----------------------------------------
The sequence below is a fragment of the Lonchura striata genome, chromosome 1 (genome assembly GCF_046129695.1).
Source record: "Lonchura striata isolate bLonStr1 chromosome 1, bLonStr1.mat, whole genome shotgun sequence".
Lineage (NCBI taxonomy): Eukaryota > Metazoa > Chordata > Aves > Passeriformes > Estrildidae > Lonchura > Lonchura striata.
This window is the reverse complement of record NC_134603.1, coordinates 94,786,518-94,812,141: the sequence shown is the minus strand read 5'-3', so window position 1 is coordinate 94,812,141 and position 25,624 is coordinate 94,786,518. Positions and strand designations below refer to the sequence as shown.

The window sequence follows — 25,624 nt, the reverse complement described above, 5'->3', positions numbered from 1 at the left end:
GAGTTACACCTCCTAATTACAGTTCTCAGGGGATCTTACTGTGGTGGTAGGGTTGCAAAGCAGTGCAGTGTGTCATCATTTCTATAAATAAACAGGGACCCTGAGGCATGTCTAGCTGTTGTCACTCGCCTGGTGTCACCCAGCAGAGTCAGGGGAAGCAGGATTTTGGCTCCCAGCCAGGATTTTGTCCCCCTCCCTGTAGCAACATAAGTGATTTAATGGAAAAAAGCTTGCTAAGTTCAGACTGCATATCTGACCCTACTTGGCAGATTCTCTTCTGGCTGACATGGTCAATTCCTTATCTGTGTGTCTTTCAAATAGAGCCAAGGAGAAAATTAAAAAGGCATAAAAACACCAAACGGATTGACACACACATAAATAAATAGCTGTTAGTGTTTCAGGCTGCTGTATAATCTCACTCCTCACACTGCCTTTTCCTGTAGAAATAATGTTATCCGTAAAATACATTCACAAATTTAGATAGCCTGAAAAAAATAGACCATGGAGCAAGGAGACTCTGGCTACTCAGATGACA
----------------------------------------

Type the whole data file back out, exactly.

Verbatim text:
The sequence below is a fragment of the Lonchura striata genome, chromosome 1 (genome assembly GCF_046129695.1).
Source record: "Lonchura striata isolate bLonStr1 chromosome 1, bLonStr1.mat, whole genome shotgun sequence".
Lineage (NCBI taxonomy): Eukaryota > Metazoa > Chordata > Aves > Passeriformes > Estrildidae > Lonchura > Lonchura striata.
This window is the reverse complement of record NC_134603.1, coordinates 94,786,518-94,812,141: the sequence shown is the minus strand read 5'-3', so window position 1 is coordinate 94,812,141 and position 25,624 is coordinate 94,786,518. Positions and strand designations below refer to the sequence as shown.

The window sequence follows — 25,624 nt, the reverse complement described above, 5'->3', positions numbered from 1 at the left end:
GAGTTACACCTCCTAATTACAGTTCTCAGGGGATCTTACTGTGGTGGTAGGGTTGCAAAGCAGTGCAGTGTGTCATCATTTCTATAAATAAACAGGGACCCTGAGGCATGTCTAGCTGTTGTCACTCGCCTGGTGTCACCCAGCAGAGTCAGGGGAAGCAGGATTTTGGCTCCCAGCCAGGATTTTGTCCCCCTCCCTGTAGCAACATAAGTGATTTAATGGAAAAAAGCTTGCTAAGTTCAGACTGCATATCTGACCCTACTTGGCAGATTCTCTTCTGGCTGACATGGTCAATTCCTTATCTGTGTGTCTTTCAAATAGAGCCAAGGAGAAAATTAAAAAGGCATAAAAACACCAAACGGATTGACACACACATAAATAAATAGCTGTTAGTGTTTCAGGCTGCTGTATAATCTCACTCCTCACACTGCCTTTTCCTGTAGAAATAATGTTATCCGTAAAATACATTCACAAATTTAGATAGCCTGAAAAAAATAGACCATGGAGCAAGGAGACTCTGGCTACTCAGATGACA